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New fire station opening

3,000 homes come within 5-minute response Wednesday

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POSTED September 6, 2013 1:01 a.m.

Manteca was booming in 1980.
The city built a fire station at 399 West Louise Avenue to cover new neighborhoods along the Louise corridor.
The station sat empty, though, when the hammers finally fell silent with the project’s completion.
Despite the booming economy, Manteca couldn’t afford to staff the fire station. It would be a good year before the station was activated. It was the same time when the city’s general fund reserves dwindled down to $1,800 and Manteca police were forced to use CHP cars delivered to them with 100,000 plus miles as their “new” patrol cars.
Work is now finishing up on the city’s fourth fire station at Madison Grove Drive and West Lathrop Road. This coming Wednesday, Sept. 11, at 9:30 a.m. not only will a public dedication and flag raising take place at the $3.5 million facility, but crews will also start staffing the station.
And it’s being done while Manteca is struggling to emerge from the throes of The Great Recession.
That’s because the city since the 1990s has embarked on a conservative fiscal management program to avoid a repeat of the 1980s.
“It is truly amazing to think that as many cities in California have resorted to closing fire stations during this difficult economy, the City of Manteca is in a position to construct and open a new fire station,” Fire Chief Kirk Waters said. “On that note, as the Fire Chief I would like to publicly thank our Mayor, City Council, and City Manager for making public safety a priority and keeping our city in a financial situation to make this fire station a reality.”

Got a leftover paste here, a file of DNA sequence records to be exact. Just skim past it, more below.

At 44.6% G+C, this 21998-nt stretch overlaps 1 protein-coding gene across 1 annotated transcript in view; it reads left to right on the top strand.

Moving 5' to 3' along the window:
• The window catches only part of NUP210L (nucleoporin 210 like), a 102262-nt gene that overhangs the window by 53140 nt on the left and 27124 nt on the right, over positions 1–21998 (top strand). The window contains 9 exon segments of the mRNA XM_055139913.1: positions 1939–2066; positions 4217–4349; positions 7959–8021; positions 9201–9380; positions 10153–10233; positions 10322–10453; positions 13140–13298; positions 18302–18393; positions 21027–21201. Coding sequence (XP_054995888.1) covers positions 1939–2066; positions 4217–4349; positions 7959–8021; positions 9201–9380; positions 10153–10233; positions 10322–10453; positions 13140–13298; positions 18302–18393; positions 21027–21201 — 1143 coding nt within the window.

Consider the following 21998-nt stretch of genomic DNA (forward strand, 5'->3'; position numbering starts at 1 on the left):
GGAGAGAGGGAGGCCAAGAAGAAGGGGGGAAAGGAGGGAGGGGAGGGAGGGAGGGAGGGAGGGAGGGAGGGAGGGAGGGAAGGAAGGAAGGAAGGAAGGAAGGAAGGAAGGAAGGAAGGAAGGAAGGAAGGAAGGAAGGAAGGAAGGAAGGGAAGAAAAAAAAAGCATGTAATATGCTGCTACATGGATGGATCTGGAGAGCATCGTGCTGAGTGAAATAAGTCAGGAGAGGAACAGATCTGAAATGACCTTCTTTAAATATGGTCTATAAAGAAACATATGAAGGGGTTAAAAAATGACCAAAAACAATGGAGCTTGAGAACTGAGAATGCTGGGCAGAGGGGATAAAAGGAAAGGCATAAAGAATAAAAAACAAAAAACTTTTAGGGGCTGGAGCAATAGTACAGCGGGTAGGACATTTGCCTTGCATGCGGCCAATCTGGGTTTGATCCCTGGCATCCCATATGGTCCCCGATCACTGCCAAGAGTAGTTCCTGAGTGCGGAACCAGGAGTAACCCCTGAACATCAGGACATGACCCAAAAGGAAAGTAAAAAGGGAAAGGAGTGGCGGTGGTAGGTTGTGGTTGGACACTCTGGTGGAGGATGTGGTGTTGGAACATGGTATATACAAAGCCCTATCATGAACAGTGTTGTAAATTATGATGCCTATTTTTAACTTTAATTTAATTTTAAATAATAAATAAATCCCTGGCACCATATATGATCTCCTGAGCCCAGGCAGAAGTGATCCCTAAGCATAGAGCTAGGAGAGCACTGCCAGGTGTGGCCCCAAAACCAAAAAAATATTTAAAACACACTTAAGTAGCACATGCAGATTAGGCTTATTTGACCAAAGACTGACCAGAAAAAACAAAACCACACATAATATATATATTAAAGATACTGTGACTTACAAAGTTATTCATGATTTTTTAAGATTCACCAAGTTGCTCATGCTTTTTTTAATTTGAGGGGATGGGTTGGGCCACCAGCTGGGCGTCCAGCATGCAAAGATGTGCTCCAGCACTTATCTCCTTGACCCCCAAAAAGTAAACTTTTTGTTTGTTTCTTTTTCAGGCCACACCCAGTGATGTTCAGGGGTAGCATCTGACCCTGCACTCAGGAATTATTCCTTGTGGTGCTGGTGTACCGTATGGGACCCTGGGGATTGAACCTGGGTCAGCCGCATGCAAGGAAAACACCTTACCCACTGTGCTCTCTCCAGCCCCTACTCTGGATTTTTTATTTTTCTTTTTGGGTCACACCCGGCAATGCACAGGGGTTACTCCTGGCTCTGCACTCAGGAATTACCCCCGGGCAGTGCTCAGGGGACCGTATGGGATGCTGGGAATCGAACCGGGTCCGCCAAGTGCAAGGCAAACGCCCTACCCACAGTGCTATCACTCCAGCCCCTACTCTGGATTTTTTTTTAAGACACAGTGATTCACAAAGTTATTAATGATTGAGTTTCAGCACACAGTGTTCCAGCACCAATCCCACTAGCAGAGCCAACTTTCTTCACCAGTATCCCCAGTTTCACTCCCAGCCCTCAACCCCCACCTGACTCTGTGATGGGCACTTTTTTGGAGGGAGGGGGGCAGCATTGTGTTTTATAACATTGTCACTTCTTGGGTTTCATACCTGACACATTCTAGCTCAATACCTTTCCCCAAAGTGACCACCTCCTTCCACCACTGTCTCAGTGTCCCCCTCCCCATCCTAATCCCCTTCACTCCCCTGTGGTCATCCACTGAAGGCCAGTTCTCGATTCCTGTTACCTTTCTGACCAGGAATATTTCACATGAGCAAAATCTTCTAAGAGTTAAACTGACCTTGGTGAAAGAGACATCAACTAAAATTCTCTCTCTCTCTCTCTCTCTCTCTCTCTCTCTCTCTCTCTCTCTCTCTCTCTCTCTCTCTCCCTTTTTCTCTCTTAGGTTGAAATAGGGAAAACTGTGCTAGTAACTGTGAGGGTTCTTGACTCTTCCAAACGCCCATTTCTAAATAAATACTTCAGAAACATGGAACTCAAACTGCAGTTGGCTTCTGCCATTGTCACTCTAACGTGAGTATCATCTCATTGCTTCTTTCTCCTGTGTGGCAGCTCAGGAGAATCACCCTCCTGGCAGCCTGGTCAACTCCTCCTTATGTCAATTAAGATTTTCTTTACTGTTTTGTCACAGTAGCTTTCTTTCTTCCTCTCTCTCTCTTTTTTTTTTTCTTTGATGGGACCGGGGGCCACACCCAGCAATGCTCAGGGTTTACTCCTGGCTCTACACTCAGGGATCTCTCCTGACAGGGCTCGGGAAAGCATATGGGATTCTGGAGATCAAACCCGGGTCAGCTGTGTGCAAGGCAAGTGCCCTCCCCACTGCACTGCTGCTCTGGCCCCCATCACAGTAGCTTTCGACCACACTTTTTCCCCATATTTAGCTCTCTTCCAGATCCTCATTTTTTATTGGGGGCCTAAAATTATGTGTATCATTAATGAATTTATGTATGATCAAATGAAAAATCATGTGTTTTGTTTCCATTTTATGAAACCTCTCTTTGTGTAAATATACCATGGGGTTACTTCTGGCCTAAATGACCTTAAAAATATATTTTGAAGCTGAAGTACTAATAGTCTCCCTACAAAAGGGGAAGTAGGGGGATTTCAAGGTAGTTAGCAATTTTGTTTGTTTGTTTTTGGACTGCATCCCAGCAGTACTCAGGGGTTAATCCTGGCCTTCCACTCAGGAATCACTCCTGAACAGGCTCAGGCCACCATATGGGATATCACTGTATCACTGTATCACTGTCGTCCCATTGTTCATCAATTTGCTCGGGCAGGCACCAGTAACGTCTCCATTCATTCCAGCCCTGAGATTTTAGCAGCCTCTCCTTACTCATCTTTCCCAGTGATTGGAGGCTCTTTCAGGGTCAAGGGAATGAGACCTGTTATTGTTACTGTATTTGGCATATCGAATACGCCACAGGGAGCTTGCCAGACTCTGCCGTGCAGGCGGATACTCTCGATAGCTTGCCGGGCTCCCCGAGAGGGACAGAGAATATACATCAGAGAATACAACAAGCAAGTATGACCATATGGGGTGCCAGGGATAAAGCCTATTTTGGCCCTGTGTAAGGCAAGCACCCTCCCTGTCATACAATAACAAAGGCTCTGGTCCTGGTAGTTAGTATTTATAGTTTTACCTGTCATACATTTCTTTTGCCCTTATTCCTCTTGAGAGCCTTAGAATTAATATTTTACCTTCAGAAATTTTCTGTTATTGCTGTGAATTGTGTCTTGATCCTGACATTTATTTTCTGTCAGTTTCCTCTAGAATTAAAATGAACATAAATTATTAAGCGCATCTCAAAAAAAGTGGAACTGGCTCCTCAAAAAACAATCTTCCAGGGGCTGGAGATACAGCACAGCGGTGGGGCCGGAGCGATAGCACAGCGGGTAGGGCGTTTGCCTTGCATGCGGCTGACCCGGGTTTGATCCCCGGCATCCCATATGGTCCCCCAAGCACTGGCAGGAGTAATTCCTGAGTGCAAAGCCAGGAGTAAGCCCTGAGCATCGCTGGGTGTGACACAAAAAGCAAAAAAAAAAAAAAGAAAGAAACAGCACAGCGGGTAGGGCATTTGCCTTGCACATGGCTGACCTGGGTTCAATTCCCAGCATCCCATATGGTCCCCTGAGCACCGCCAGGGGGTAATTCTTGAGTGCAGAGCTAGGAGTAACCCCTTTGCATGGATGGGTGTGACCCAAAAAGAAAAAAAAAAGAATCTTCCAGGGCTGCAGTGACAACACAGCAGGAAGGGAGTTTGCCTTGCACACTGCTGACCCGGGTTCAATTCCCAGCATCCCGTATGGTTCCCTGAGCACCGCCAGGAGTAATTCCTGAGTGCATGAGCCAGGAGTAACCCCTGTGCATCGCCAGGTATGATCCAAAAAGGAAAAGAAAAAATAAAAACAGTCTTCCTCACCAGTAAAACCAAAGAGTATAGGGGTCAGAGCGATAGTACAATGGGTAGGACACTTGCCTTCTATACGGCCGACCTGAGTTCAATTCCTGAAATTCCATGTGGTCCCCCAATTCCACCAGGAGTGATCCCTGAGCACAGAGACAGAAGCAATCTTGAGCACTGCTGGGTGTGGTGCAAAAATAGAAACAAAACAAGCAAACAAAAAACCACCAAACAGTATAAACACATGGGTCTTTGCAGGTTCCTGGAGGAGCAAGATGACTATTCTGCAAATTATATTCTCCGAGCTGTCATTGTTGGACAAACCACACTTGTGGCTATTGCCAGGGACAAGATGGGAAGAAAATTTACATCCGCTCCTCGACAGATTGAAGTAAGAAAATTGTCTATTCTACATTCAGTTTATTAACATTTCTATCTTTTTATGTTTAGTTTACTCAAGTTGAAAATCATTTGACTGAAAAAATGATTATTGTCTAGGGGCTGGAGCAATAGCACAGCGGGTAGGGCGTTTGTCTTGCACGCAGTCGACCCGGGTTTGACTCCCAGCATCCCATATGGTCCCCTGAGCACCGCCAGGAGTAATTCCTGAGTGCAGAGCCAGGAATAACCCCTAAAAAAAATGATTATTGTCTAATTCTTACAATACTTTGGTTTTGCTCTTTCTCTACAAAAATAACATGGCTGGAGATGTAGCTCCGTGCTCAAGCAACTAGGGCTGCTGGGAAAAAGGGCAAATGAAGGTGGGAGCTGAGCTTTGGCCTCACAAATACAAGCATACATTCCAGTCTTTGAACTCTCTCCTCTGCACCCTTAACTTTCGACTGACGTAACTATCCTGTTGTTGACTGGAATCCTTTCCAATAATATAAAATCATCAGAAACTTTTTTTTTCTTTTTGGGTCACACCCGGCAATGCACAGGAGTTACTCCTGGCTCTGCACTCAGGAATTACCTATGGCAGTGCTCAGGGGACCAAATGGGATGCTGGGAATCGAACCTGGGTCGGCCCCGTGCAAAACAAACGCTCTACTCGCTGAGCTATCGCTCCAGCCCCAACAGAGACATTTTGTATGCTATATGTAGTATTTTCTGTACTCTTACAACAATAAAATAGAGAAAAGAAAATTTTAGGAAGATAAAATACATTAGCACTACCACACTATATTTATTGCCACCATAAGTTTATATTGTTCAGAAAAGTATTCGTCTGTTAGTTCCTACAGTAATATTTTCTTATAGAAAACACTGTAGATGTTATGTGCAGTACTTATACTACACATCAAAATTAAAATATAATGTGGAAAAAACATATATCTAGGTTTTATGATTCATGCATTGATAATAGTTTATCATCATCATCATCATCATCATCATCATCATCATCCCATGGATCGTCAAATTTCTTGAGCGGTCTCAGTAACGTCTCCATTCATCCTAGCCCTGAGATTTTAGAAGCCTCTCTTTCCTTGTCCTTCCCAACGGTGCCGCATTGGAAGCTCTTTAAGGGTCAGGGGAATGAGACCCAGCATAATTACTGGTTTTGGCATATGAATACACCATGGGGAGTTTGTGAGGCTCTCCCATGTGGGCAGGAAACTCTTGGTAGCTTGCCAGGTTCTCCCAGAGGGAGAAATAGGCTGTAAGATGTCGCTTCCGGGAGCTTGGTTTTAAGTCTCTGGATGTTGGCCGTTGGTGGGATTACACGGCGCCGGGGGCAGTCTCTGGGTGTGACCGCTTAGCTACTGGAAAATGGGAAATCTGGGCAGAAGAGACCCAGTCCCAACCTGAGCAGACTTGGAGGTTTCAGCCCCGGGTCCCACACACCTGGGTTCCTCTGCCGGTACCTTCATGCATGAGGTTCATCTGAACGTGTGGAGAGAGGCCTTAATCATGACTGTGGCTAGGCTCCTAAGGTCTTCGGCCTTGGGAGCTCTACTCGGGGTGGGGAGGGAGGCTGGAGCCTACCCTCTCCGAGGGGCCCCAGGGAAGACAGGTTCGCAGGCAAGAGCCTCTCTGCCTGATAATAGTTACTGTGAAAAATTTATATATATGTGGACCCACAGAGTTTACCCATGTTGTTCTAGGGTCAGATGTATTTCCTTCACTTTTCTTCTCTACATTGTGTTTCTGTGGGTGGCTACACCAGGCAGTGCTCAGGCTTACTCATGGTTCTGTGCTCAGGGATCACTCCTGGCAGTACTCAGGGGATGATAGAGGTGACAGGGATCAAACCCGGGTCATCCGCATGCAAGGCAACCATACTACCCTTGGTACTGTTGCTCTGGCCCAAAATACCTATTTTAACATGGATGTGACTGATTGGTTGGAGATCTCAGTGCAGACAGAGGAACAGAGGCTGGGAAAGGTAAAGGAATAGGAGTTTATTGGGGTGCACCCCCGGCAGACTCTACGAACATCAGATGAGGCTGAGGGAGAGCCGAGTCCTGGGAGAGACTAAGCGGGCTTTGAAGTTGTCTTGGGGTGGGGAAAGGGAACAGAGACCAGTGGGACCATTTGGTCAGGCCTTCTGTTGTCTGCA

A fire station typically requires nine firefighters to man it 24/7 at a cost of over $1 million annually once salary, benefits, and worker’s compensation costs are factored into the equation.
Manteca will shoulder only $125,000 a year in additional costs for one additional firefighter plus $40,000 a year in operational costs for the station for things such as electricity, phone service, and other reoccurring costs.
Fifty percent of the time the new station will have a full-manned engine with three firefighters and 50 percent of the time we will have a two-man rescue squad.
Of the 5,443 calls Manteca Fire handled last year, 3,589 were medical emergencies while only 241 were actual fires. That means most of the calls likely to happen could be reached with five minutes by the two-man rescue squad.
The opening of station on Wednesday will bring 3,000 homes in northwest Manteca within the targeted five-minute response time. There were over 500 emergency calls in the area that firefighters arrived at outside the five-minute target.
The five-minute response time is a mantra for those who make a living putting out fires and responding to heart attacks.
Having firefighters and equipment on the scene of a fire or medical emergency within five minutes is essential for two reasons:
•The chance of surviving a heart attack or major trauma starts dropping off rapidly after five minutes.
•”Flash over” when fires literally erupt occur within five minutes of the first visible flame.
It sounds like a lot of time, but it really isn’t. The first two and a half minutes are consumed by a call being placed, equipment dispatching and the engine actually rolling out of a fire station.
That leaves 180 seconds for firefighters to reach a structure fire or a major medical emergency.
The last fire station to be completed was the headquarters facility at 1154 South Union that opened in 2002. It replaced the station built in 1977 at 740 W. Center St.  Fire Station No. 1 at 290 South Powers was built in 1966.

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